Global warming

Dealing with global warming

Pope goes global: Let's talk local

The encyclical earned major props from New Urbanists and others committed to bolstering communities’ resilience and to reversing the resource-sucking effects of suburban sprawl.

The climate fight

Cuts in CO2 and other emissions are needed not just as a way to slow warming but as a catalyst to increase efficiency and quality of life.

Placemaking is critical for the local economy

Do you want your community to thrive in the future? If so, placemaking is a key to making that happen.

Six ways that thoughtful community planning can help fight climate change

The good news is that growth in both sprawl and traffic has slowed considerably as people rediscover the benefits of living in cities and walkable suburban neighborhoods.

Climate change: A global commons problem

Effective mitigation strategies involve packages of mutually reinforcing policies — including diversity and integration of land uses, and access to and investment in public transport.

URBANISM+2030, A collaboration for the climate

CNU Cascadia Chapter partnered with the Seattle 2030 District to identify opportunities and best practices for achieving low-carbon, resilient communities in existing neighborhoods.

Queens development hangs tough in hurricane

The new urban Arverne-by-the-Sea, one of the largest current residential developments in New York City, surprised many residents by its resilience to Hurricane Sandy.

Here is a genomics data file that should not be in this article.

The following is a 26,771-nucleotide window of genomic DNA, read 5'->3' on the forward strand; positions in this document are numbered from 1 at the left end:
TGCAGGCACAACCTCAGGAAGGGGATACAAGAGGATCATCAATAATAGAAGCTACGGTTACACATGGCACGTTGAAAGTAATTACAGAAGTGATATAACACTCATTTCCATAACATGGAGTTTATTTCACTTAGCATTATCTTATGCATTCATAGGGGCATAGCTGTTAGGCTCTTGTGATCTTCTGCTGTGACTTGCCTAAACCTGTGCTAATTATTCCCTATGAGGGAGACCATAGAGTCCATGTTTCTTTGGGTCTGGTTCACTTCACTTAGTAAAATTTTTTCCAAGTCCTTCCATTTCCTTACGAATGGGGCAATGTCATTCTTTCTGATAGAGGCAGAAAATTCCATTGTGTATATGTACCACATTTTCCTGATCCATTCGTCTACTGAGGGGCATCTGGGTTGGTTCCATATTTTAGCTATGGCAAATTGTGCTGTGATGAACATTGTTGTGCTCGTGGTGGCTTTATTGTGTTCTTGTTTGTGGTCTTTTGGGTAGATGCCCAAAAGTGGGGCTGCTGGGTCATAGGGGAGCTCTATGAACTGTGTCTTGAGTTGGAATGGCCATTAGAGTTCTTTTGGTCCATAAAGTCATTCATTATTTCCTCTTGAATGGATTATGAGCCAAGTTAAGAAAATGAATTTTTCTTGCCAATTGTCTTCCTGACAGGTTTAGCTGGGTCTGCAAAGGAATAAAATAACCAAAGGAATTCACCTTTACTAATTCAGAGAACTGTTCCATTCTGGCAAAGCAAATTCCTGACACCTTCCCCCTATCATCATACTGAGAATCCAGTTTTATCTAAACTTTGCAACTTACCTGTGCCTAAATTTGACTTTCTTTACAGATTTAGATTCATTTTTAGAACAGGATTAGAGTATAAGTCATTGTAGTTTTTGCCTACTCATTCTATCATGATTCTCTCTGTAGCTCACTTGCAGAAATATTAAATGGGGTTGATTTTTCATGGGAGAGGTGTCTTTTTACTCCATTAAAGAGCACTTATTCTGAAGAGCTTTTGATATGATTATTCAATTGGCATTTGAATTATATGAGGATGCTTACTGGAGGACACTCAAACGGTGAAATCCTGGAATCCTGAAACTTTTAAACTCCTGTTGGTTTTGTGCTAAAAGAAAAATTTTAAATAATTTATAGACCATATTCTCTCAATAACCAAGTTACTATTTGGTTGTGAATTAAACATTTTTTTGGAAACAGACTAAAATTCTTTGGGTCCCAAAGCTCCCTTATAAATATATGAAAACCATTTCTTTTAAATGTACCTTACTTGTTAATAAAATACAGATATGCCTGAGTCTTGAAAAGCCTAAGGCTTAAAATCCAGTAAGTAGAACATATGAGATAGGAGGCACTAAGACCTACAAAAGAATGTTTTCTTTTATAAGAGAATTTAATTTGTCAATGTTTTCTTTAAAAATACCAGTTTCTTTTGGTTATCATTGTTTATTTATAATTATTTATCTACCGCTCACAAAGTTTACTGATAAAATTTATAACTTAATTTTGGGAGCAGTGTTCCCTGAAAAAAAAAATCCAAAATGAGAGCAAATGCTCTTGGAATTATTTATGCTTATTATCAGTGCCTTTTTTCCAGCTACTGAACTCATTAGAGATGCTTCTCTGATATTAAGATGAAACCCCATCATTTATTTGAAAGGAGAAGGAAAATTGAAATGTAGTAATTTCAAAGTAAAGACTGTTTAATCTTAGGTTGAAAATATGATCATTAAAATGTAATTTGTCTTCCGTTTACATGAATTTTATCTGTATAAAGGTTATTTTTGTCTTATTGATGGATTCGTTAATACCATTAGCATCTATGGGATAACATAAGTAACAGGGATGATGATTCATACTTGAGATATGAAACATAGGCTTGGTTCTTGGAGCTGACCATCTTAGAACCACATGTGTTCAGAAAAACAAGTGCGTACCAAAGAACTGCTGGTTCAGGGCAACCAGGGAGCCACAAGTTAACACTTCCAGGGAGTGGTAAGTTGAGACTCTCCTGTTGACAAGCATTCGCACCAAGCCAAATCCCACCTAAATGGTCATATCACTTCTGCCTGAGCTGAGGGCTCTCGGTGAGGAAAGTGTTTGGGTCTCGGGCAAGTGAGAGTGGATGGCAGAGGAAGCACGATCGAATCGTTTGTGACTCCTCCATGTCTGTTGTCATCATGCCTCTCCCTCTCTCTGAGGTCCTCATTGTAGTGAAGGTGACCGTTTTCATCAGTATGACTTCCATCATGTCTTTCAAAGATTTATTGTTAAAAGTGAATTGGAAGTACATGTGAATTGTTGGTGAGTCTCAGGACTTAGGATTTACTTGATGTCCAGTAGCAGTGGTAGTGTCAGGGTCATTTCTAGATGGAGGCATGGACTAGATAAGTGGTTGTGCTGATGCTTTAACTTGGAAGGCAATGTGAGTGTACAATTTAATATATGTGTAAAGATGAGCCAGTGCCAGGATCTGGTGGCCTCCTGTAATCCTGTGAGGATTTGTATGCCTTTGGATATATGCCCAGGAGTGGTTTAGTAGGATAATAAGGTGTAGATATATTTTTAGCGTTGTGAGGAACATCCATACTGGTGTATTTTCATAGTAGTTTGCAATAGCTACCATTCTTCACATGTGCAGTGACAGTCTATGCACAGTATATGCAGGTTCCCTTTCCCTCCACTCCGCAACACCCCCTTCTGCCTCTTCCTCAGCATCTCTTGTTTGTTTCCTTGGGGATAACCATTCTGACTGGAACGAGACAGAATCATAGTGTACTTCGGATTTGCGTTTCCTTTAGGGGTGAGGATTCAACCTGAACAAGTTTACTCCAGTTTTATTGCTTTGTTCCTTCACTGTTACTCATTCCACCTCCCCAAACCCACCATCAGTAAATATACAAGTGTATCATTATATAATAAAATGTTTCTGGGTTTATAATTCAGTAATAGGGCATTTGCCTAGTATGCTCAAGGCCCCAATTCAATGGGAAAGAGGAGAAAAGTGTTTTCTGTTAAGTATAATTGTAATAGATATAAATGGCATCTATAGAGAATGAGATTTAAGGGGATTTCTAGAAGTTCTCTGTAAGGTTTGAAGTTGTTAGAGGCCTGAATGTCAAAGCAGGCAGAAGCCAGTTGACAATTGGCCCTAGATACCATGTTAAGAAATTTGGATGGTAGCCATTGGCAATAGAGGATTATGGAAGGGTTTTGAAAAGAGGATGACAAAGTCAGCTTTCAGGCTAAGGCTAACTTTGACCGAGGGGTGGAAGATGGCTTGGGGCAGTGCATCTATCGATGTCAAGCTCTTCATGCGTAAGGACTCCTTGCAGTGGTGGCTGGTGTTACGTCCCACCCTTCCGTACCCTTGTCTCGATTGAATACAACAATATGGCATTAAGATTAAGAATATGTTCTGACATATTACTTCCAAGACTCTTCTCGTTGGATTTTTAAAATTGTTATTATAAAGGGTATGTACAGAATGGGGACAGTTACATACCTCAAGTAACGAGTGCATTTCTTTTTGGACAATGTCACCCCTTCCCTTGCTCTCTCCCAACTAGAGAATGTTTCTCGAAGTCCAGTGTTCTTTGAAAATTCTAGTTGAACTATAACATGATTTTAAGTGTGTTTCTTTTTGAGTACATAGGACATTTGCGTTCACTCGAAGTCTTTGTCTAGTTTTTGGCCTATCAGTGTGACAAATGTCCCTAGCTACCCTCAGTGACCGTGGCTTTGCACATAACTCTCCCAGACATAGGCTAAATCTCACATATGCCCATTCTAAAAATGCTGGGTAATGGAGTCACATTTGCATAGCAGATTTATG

Safety and community: a tale of two neighborhoods

More than 700 people in Chicago died during an extreme heat wave in July, 1995. Two adjacent neighborhoods, both poor and predominantly black with the same microclimate, demonstrate how social connections can save lives, according to a report in The New Yorker by sociologist Eric Klinenberg. The Englewood death rate was 33/100,000 population, among the highest in the city. In Auburn-Gresham, where a "viable social infrastructure" survives with small commercial establishments that draw the elderly out of their homes into public life, the death rate was 3/100,000 — among the lowest in the city. Public discussion focuses on physical infrastructure to protect us from natural threats like climate change, Klinenberg says, but social systems are just as important in times of crisis and everyday life. The average life expectency is five years higher in Auburn-Gresham than Englewood, which suffered severe abandonment in the latter part of the 20th Century.

Five green community stories to watch in 2013

In my final article of 2012, I looked back at the year in review, to honor important recent work worth celebrating.  For my first one of 2013, let’s look ahead.

A wake-up call from Sandy

Hurricane Sandy tore into the East Coast in late October, and North America’s most densely populated island proved resilient. Despite a direct hit from a 14-foot storm surge, Manhattan suffered minimal loss of life. Seven flooded subway tunnels were operating within a week and much of the island never lost power.

Syndicate content